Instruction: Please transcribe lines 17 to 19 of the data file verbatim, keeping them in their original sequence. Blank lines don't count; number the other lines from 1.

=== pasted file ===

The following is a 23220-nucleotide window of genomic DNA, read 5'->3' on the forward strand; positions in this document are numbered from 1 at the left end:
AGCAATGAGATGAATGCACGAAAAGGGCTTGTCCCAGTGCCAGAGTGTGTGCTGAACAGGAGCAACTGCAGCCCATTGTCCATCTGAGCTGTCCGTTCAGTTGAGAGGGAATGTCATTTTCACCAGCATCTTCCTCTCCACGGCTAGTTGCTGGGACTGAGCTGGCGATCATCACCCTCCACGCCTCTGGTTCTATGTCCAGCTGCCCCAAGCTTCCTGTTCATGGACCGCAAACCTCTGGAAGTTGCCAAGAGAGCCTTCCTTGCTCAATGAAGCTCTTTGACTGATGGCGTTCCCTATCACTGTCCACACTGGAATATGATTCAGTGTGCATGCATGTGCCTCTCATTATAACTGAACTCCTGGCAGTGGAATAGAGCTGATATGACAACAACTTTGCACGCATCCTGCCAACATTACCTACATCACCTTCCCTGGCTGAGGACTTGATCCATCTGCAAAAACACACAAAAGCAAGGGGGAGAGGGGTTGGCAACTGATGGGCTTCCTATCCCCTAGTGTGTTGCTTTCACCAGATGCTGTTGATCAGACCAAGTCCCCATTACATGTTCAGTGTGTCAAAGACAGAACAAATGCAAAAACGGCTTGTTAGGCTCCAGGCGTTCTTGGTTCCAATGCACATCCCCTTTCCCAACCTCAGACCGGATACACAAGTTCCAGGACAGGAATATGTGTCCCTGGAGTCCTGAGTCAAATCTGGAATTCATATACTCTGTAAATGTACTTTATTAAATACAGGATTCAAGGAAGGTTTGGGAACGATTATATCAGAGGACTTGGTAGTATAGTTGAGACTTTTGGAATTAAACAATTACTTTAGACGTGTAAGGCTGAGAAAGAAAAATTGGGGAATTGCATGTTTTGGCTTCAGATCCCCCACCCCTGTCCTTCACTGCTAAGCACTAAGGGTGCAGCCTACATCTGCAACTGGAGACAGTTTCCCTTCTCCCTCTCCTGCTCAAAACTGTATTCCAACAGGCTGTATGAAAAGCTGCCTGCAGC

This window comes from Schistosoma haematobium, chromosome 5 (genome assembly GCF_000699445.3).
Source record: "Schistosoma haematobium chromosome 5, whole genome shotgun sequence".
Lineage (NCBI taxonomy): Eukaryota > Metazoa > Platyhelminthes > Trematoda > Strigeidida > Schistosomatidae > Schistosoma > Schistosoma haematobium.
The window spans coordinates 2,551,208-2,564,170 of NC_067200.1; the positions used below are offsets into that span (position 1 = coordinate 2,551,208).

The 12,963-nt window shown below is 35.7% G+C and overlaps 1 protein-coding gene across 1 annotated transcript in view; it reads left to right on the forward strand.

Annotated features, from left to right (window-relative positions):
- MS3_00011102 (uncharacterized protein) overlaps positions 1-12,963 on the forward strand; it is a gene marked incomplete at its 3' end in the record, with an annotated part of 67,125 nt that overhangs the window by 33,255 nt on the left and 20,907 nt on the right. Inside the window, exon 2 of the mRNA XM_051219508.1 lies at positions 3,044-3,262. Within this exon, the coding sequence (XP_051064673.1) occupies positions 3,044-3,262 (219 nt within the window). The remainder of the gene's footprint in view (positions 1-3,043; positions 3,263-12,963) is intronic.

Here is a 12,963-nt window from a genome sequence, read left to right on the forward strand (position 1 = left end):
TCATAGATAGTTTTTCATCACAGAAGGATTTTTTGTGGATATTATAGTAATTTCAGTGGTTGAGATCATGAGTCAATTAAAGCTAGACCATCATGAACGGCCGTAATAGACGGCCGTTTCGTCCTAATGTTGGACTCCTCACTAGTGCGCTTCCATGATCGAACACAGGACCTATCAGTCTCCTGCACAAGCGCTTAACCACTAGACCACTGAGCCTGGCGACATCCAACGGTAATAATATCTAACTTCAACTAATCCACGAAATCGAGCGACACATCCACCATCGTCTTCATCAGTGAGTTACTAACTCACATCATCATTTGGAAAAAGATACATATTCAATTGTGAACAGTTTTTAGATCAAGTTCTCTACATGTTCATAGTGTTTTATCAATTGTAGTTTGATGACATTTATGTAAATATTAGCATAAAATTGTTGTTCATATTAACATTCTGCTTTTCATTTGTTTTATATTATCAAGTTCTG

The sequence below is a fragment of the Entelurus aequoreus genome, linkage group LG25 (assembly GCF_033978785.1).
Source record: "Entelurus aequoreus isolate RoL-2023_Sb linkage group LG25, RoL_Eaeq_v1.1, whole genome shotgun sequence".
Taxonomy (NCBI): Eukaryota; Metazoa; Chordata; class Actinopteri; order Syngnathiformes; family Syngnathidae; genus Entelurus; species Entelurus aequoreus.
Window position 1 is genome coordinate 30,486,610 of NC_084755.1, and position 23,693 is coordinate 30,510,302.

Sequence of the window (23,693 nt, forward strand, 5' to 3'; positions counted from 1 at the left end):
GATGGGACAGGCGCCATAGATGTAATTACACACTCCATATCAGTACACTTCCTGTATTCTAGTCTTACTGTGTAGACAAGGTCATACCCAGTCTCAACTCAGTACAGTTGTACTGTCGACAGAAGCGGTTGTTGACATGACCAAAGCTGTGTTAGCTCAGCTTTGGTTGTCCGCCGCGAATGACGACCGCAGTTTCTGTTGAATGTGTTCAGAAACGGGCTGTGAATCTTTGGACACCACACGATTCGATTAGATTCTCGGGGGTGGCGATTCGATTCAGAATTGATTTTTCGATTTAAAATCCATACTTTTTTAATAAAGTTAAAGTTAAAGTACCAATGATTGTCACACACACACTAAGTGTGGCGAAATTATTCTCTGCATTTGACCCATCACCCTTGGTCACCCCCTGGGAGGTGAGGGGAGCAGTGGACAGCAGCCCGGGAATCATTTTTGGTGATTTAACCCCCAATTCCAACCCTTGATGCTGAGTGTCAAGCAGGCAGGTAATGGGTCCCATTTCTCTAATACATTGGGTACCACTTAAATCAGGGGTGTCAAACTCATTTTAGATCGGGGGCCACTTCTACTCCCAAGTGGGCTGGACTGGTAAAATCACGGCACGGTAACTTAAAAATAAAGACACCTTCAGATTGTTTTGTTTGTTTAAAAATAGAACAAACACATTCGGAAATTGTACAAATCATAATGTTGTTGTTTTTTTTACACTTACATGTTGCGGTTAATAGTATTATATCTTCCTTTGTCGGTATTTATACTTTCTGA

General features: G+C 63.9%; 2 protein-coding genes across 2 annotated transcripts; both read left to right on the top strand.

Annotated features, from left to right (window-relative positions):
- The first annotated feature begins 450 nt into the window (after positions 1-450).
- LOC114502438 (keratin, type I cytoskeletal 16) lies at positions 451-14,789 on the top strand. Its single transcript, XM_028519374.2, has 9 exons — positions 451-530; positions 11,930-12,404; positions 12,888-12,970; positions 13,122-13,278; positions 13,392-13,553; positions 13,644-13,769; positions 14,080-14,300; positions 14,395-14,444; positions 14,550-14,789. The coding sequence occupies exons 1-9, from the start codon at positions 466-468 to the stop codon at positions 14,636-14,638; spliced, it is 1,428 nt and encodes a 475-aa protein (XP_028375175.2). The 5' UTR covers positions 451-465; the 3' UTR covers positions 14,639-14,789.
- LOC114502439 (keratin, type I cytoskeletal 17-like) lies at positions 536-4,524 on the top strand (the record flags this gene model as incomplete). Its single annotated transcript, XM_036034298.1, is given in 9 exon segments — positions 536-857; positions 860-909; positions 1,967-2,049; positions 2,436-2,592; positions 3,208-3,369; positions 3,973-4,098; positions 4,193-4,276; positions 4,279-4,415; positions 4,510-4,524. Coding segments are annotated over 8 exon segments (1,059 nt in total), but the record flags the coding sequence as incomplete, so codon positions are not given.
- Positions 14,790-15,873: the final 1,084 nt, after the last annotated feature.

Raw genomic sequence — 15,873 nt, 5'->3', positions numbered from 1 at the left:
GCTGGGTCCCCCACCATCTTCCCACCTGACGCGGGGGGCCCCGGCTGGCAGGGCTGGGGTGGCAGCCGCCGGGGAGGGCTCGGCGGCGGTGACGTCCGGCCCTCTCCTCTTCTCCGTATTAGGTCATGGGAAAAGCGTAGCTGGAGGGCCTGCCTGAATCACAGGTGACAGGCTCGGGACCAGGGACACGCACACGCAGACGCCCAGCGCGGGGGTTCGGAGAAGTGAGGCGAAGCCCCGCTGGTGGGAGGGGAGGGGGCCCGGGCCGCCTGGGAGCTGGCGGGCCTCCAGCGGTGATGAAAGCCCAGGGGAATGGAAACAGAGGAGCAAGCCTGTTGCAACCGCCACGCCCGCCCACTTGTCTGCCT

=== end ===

GATGGGACAGGCGCCATAGATGTAATTACACACTCCATATCAGTACACTTCCTGTATTCTAGTCTTACTGTGTAGACAAGGTCATACCCAGTCTCAACTCAGTACAGTTGTACTGTCGACAGAAGCGGTTGTTGACATGACCAAAGCTGTGTTAGCTCAGCTTTGGTTGTCCGCCGCGAATGACGACCGCAGTTTCTGTTGAATGTGTTCAGAAACGGGCTGTGAATCTTTGGACACCACACGATTCGATTAGATTCTCGGGGGTGGCGATTCGATTCAGAATTGATTTTTCGATTTAAAATCCATACTTTTTTAATAAAGTTAAAGTTAAAGTACCAATGATTGTCACACACACACTAAGTGTGGCGAAATTATTCTCTGCATTTGACCCATCACCCTTGGTCACCCCCTGGGAGGTGAGGGGAGCAGTGGACAGCAGCCCGGGAATCATTTTTGGTGATTTAACCCCCAATTCCAACCCTTGATGCTGAGTGTCAAGCAGGCAGGTAATGGGTCCCATTTCTCTAATACATTGGGTACCACTTAAATCAGGGGTGTCAAACTCATTTTAGATCGGGGGCCACTTCTACTCCCAAGTGGGCTGGACTGGTAAAATCACGGCACGGTAACTTAAAAATAAAGACACCTTCAGATTGTTTTGTTTGTTTAAAAATAGAACAAACACATTCGGAAATTGTACAAATCATAATGTTGTTGTTTTTTTTACACTTACATGTTGCGGTTAATAGTATTATATCTTCCTTTGTCGGTATTTATACTTTCTGA

General features: G+C 63.9%; 2 protein-coding genes across 2 annotated transcripts; both read left to right on the top strand.

Annotated features, from left to right (window-relative positions):